Dear Straight Dope: I have just heard the disturbing rumor for the umpteenth time that Roosevelt knew that Pearl Harbor was about to be bombed, and said nothing, because he wanted America to be drawn into the war. Is this the truth? Jeremy Uppington, Reno, NV
One is tempted at this point to decry the legacy of Richard M. Nixon, whose actions as President (and, some allege, as a presidential candidate) made generations of Americans unwilling to put any trust whatever in their leaders. In this view, Nixon helped besmirch the character of one of the most capable and beloved Presidents by making it possible to believe that Roosevelt would allow thousands of Americans be killed or wounded in order to further his own political goals.
That temptation evaporates when one discovers that such rumors started almost immediately after the bombing itself. In fact, Thomas Dewey (Republican candidate for President in 1944) tried to turn it into a campaign issue; he and several Republican senators claimed that “certain Japanese codes before Pearl Harbor” had been cracked, and that FDR “knew what was happening before Pearl Harbor, and instead of being re-elected he ought to be impeached.” In the end, Dewey dropped the issue; partially because Army Chief of Staff General George Marshall provided evidence to the contrary, and partially because Dewey knew if he were to make such accusations in public, the Japanese government would realize that their codes had been compromised, which would prompt them to change their codes and cause serious hardship to future American operations.
On the face of it, there’s a ring of truth to the rumor. The American military had broken some Japanese codes, and had received prior warning of an attack, both from notes they intercepted as well as notes the British cracked and passed on. Given that Marshall warned Pacific army commanders “the United States desires that Japan commits the first overt act," how hard is it to believe that Roosevelt allowed the surprise attack to occur in order to bring a vocally isolationist Congress and public into supporting war with Japan?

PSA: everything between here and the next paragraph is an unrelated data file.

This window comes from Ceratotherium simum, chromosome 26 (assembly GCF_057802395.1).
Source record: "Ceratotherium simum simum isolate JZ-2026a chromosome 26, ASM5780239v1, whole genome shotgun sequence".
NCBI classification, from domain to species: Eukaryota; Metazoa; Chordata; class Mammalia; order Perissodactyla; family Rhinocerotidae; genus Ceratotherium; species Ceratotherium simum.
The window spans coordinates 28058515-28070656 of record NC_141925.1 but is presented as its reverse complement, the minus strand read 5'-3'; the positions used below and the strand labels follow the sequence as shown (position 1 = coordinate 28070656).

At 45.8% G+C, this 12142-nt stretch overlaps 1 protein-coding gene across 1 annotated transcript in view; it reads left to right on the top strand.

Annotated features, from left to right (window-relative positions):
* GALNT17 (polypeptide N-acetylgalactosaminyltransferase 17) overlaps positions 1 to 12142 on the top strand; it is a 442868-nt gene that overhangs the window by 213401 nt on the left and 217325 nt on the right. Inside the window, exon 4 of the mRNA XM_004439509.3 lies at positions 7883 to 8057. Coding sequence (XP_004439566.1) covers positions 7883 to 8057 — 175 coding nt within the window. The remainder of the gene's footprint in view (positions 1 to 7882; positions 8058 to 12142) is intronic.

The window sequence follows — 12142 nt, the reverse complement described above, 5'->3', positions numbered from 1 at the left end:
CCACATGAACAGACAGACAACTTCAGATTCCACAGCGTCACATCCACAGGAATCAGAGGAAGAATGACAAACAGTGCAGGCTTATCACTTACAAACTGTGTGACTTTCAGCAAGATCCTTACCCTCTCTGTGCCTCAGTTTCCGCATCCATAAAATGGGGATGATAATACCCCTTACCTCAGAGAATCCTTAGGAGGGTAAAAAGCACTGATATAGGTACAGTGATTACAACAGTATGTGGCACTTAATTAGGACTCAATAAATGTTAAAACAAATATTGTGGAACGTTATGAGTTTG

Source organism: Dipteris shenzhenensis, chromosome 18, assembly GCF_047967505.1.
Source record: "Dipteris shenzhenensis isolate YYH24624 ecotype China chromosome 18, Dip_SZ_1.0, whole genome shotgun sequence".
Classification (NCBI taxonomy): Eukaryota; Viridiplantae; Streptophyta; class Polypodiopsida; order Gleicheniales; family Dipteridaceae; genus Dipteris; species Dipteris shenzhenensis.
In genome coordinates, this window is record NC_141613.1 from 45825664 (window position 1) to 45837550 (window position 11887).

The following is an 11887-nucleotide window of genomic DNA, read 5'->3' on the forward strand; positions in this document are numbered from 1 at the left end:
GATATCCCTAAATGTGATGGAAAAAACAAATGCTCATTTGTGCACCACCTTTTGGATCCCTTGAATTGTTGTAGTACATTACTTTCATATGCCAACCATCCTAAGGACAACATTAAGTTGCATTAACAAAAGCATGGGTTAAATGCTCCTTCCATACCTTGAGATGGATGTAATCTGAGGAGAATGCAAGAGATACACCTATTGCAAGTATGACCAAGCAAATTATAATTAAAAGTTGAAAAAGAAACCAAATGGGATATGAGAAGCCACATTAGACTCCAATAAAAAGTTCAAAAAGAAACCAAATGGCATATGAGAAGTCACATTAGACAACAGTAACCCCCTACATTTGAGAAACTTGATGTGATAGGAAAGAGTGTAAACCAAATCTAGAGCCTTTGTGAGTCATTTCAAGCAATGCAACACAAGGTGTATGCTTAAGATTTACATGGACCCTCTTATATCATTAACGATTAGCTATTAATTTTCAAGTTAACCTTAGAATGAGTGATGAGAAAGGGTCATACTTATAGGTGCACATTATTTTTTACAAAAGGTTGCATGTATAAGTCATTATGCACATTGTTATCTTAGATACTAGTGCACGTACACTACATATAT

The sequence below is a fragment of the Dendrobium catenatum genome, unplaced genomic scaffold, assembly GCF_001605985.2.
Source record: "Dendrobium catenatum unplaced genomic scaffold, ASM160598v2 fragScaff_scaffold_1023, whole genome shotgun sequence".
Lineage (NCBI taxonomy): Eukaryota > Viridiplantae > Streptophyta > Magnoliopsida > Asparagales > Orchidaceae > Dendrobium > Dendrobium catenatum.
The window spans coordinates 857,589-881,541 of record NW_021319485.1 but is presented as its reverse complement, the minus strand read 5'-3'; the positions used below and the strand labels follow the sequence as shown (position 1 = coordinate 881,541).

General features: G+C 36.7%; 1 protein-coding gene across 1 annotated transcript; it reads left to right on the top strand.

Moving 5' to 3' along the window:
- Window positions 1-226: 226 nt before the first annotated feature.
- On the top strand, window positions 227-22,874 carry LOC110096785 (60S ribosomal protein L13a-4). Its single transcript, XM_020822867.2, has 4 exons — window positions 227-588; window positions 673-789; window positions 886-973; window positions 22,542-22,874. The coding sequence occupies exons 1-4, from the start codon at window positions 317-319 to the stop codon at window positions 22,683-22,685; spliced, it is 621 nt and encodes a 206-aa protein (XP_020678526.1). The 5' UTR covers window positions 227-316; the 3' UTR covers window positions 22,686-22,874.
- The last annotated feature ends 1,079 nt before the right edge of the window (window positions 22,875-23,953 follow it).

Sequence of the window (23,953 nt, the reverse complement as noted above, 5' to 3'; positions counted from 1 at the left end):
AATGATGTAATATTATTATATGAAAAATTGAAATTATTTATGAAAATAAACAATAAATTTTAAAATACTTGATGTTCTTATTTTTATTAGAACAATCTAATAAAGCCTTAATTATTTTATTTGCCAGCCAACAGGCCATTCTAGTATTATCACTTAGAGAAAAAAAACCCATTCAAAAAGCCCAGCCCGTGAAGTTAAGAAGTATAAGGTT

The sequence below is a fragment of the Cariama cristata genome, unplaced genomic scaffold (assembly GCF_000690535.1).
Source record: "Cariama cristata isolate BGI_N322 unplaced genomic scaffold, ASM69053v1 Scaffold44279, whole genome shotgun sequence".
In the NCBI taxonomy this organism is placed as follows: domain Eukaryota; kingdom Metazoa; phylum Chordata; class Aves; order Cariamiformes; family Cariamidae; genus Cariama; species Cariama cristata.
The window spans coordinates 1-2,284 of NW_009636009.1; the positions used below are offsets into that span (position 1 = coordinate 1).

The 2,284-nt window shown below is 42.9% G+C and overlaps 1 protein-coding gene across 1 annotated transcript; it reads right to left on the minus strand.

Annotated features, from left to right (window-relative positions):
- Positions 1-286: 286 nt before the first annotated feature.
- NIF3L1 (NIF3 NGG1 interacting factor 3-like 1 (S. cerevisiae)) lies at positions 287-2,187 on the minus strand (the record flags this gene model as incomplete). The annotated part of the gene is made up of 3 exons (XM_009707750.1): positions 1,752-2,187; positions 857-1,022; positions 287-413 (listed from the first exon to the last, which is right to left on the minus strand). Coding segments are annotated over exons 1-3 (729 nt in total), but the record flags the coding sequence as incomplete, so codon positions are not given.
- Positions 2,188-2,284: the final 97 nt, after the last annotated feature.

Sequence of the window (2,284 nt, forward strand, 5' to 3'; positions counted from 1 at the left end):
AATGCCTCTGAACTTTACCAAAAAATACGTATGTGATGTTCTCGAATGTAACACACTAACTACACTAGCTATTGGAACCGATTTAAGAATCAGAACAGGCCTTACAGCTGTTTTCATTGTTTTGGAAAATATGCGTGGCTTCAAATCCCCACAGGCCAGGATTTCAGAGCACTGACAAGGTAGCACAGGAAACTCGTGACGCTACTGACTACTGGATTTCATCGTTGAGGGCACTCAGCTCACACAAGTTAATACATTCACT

But let’s look at each of these allegations in detail–you may note some flaws.
The American military had broken Japanese codes.
Yes. However, what they had broken were diplomatic codes. During the pre-war negotiations with Japan, Roosevelt often knew what the Japanese were prepared to offer and willing to settle for. The messages sent on December 6th made it perfectly clear to Roosevelt that the Japanese government was planning to declare war upon the United States.
So the American government knew an attack on Pearl Harbor was coming.
No. The Japanese government was not in the habit of informing its diplomats of planned military strikes in detail. So while the Americans knew that Japanese diplomats had been instructed to deliver a certain message to the U.S. government at 1 p.m. on December 7 and then destroy their cipher machine and secret documents, and from this deduced that something big was about to happen, they did not know where to expect the initial attack. The Pacific Ocean’s a big place, and there were lots of targets available to the Japanese–the Philippines, Dutch East Indies, Singapore, etc. Admiral Stark recognized that the Japanese were planning to attack somewhere, but told his subordinates it would be “against either the Philippines, Thai, or Kra Peninsula or possibly Borneo.” As is well known, the American military failed to take advantage of what little warning it did have through bad luck and incompetence.